Organizational Member Spotlight – University of South Alabama

University of South Alabama

University of South AlabamaUniversity of South Alabama Libraries in Mobile, Alabama, joined ACRL in 1987 and has been an organizational member of ACRL for 32 years. We are proud to feature USA Libraries for the month of September 2016.

1. Describe your library in 3 words: Committed, accessible, pragmatic.

2. Describe ACRL in three words: Advocacy, representative, roadmap.

4. What does your library (as an organizational member) value about ACRL? ACRL workshops, conferences, publications, and other programs have been the “go to,” authoritative places of professional librarians at the University of South Alabama and elsewhere for decades. ACRL standards are particularly useful, for instance, in validating and guiding our practices and programs. The Framework for Information Literacy is a case in point, serving as a a tool for developing our instructional programs and validating them to university administration and faculty.

5. What value does your library contribute to your campus? The libraries not only provide essential information resources and services, but also a place to study, collaborate, and conduct research. The libraries strive to provide the materials, regardless of format, that students and faculty need to be successful.
The focus of the library faculty is shifting away from traditional collection oriented services to the provision of instruction, including credit courses. Instruction programs in all formats and on all platforms (web, online, face-to-face) are designed to help students locate the resources they need to complete their research and course assignments. The libraries’ most valuable resources are the library faculty and staff who acquire, catalog, process, instruct, and otherwise contribute to the success of USA students, faculty, and staff.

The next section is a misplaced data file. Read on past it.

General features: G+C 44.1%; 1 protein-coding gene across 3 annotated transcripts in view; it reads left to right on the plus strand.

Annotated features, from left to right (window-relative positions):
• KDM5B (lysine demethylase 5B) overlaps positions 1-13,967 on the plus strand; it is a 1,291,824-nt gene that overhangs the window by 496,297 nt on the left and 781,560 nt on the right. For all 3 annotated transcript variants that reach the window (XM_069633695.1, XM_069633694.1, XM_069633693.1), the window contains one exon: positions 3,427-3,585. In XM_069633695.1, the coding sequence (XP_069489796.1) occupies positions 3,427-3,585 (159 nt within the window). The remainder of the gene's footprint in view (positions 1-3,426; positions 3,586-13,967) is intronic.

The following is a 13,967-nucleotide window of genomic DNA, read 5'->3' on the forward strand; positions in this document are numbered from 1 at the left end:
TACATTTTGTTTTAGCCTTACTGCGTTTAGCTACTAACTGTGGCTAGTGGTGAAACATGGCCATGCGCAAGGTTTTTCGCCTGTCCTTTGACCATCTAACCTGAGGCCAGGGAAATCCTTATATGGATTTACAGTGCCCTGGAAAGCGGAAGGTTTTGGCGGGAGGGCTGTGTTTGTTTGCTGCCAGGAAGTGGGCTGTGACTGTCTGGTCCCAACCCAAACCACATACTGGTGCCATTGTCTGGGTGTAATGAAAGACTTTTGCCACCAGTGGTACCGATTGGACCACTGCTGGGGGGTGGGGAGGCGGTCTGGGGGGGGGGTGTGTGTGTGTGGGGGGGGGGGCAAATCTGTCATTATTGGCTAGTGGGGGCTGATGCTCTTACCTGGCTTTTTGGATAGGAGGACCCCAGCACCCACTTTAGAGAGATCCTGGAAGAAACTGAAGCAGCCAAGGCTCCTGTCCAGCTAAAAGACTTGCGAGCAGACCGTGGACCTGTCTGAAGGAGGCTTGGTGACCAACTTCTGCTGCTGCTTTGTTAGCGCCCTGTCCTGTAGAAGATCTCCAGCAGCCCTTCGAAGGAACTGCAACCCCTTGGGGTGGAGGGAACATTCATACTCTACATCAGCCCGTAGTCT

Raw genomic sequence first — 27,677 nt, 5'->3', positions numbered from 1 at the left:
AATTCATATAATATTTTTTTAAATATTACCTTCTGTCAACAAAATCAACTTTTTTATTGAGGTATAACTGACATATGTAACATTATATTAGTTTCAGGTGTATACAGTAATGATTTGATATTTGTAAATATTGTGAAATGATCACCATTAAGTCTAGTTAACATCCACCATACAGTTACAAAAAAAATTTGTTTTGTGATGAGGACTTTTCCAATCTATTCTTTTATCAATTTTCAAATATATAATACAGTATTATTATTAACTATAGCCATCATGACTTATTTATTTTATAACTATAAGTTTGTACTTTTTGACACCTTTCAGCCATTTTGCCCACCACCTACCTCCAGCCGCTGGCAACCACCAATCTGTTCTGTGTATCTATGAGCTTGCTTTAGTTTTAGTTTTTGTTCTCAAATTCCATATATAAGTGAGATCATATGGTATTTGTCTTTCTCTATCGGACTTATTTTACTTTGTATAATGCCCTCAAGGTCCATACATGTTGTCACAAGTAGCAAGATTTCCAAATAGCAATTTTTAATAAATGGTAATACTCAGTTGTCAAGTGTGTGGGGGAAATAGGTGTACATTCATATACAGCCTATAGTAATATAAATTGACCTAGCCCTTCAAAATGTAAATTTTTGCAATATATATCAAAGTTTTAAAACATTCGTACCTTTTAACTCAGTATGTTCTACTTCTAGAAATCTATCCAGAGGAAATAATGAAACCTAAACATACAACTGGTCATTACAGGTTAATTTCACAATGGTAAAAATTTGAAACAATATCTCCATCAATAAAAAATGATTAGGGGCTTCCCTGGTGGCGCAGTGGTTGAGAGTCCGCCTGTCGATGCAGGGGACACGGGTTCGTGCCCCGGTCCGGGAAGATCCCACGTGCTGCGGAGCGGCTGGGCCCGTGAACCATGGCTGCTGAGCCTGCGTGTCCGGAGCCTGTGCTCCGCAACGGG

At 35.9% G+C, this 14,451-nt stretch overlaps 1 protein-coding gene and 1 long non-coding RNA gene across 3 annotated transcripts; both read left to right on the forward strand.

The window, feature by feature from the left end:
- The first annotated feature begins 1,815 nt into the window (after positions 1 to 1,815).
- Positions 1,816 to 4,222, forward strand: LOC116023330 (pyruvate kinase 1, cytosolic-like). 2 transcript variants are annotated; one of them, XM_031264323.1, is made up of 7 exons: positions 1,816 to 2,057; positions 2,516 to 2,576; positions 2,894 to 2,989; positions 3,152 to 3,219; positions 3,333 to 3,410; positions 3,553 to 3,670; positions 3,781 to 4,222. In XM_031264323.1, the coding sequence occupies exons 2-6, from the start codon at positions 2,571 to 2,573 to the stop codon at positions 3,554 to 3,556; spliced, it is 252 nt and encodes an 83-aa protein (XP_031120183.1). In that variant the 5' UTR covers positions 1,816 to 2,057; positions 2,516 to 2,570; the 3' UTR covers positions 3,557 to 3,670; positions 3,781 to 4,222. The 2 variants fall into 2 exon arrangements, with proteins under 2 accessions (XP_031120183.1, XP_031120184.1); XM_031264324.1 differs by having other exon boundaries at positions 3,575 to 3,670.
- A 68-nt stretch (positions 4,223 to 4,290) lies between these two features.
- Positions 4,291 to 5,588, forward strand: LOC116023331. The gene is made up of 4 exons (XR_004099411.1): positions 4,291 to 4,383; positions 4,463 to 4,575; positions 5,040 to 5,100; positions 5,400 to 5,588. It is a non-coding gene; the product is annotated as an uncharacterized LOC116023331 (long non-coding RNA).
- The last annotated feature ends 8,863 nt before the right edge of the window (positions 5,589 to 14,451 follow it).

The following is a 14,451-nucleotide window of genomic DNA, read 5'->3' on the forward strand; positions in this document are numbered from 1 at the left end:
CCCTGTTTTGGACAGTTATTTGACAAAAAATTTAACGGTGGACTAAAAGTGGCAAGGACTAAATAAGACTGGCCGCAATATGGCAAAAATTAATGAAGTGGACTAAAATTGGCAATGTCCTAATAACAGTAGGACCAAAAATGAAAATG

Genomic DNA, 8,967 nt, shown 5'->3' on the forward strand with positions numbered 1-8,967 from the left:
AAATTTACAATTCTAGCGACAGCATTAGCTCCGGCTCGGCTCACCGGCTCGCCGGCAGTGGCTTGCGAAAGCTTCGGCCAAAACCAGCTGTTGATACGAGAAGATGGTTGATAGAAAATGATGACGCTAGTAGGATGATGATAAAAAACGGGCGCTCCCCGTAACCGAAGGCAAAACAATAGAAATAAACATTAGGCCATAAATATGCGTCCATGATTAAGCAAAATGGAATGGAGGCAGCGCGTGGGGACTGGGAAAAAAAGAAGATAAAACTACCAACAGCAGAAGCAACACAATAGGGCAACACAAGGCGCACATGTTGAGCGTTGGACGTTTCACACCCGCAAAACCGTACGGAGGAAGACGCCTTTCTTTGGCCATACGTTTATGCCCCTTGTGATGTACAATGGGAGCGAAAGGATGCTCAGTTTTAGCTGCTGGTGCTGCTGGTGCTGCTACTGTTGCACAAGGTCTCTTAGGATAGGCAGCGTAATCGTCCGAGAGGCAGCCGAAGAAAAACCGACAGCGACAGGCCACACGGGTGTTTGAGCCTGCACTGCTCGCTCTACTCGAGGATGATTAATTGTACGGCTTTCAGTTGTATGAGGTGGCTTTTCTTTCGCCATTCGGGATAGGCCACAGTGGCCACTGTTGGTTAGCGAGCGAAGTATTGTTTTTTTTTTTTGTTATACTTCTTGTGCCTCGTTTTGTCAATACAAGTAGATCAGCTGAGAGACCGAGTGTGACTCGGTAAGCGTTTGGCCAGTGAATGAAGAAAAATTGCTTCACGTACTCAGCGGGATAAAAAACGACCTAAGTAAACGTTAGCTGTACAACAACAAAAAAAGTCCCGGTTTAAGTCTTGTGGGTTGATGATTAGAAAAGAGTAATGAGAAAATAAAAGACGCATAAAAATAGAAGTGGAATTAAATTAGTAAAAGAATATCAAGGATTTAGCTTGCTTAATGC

6. In your own words: As the University of South Alabama has grown since its founding in 1963 from one building to a sprawling campus in west Mobile, two hospitals, and a Baldwin County campus, so have the libraries expanded. The first library was housed in one room of that first building, but plans to build an 80,000 sq. ft. university library were quickly realized in 1968 when a large four-story facility (now called Marx Library) opened. Another construction project completed in 2003 nearly doubled the size of Marx Library to over 180,000 sq. ft. Another renovation in 2015-2016 provided space for the Doy Leale McCall Rare Book and Manuscript Library, which had been relocated to the university’s mid-town campus. The McCall collection contains the papers of fifteen different families, and several individuals, as well as more than 13,000 printed items, which all document the history of the Alabama Black Belt from 1806 to the mid-20th century. The McCall collection includes journals, diaries, personal papers, business records, newspapers, photographs, maps, broadsides, sheet music, flyers, pamphlets, legal records, business cards, and a myriad of other documents valued at over three million dollars. The McCall Library also houses university records, civil rights era collections, and over a million photographic images of Mobile area houses, businesses, people, attractions, and events.

Due to the rapidly expanding programs in medicine, nursing, and health sciences, the biomedical literature outgrew the space within Marx Library. So yet another building was renovated in 1972 for the Charles Baugh Biomedical Library to house the collections and help meet the research needs of students and faculty in the health sciences. In addition, satellite collections of the biomedical library are located in two university hospitals in the mid-town area of Mobile; their focus is to meet the research needs of medical staff who work at USA’s Children’s and Women’s Hospital and Medical Center.

Editor’s Note: Is your library an ACRL organizational member? Would you like to be featured in our Organizational Member Spotlight feature? Contact Mary Jane Petrowski at for more information.